“I was not surprised,” Brito said. “He was very impressive.”
Brito, who also signed Fernando Valenzuela as a teenager, doesn’t think it will take long for Urias to be ready for the major leagues. Valenzuela debuted at 19 years old.
Urias said he’d like to be in the majors by the end of the season. The Dodgers have only suited up six 18-year-olds in their history and two 17-year-olds, none since Charlie Osgood in 1944. Urias turns 18 on August 12.
When Albert Einstein was 17 years old, he was studying math and physics in a teaching diploma program in Zurich. Mozart was working as a court musician in Salzburg at 17.
Left-hander Julio Urias is starting for the Dodgers against the San Diego Padres today, and that might not be too big a leap for the 17-year-old prodigy. The Dodgers signed him as a free agent in August 2012, when he was 16. By the end of last season, he was pitching in low-A Great Lakes.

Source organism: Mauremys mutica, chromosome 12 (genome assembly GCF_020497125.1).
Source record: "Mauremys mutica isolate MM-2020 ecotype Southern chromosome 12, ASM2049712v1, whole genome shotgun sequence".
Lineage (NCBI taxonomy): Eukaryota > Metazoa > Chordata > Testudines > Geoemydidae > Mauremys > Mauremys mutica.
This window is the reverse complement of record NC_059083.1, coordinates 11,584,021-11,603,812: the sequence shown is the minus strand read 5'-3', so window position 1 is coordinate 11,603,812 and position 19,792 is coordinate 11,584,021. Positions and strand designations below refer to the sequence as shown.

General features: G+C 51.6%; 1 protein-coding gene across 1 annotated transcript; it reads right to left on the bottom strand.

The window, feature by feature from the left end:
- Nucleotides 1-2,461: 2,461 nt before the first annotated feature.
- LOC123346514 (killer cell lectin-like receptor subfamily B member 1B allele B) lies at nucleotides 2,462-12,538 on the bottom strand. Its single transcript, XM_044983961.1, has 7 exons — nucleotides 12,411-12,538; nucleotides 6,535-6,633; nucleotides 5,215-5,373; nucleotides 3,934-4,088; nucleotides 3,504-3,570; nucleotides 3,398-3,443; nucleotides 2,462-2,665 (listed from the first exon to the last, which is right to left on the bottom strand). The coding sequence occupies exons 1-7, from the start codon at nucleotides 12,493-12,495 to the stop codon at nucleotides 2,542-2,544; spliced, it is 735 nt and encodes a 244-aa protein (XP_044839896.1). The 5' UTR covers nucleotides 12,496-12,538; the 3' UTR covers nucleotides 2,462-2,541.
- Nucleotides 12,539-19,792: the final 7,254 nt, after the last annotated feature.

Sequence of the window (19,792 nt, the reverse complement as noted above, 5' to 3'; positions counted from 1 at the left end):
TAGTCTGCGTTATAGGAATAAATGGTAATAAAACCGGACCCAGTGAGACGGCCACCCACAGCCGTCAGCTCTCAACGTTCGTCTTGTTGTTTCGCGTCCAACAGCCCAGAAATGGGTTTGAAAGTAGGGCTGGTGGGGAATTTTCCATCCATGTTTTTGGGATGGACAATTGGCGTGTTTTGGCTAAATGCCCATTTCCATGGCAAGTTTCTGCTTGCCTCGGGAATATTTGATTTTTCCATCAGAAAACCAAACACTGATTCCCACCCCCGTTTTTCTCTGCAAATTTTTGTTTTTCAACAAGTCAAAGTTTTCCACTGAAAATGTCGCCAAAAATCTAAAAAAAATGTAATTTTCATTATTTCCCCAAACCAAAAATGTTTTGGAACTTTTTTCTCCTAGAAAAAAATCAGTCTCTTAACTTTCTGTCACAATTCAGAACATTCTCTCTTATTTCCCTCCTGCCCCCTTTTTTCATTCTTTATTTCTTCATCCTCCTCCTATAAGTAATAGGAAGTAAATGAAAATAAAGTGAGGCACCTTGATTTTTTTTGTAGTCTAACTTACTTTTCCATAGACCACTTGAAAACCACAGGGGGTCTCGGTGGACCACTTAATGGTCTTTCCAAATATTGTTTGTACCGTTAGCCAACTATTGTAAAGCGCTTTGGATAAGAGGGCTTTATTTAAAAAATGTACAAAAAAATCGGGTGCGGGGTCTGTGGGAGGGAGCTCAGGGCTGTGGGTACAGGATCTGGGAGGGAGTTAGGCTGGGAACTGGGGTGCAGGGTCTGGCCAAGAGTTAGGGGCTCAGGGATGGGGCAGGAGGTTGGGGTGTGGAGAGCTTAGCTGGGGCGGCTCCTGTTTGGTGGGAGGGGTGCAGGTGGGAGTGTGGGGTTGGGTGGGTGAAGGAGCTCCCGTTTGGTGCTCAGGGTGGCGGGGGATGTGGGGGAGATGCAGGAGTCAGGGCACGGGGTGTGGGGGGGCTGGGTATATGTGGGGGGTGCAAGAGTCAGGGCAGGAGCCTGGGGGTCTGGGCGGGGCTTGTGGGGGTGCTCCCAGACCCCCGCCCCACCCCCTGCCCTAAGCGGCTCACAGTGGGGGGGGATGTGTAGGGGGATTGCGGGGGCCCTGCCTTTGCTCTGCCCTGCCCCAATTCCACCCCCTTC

Urias was dominant. In 18 starts, he allowed 44 hits, walked 16 and struck out 67 batters in 54 ⅓ innings. His 2.48 earned-run average and 1.104 WHIP (walks plus hits per inning pitch) are the signs of a pitcher who won’t be in the Midwest League long.
Today, Urias was originally scheduled to pitch an inning out of the bullpen. Club officials decided it would be better for Urias to start and pitch a full pregame bullpen session as he’s accustomed to doing, rather than possibly warm up on short notice if scheduled starter Sam Demel encountered trouble in the middle of an inning.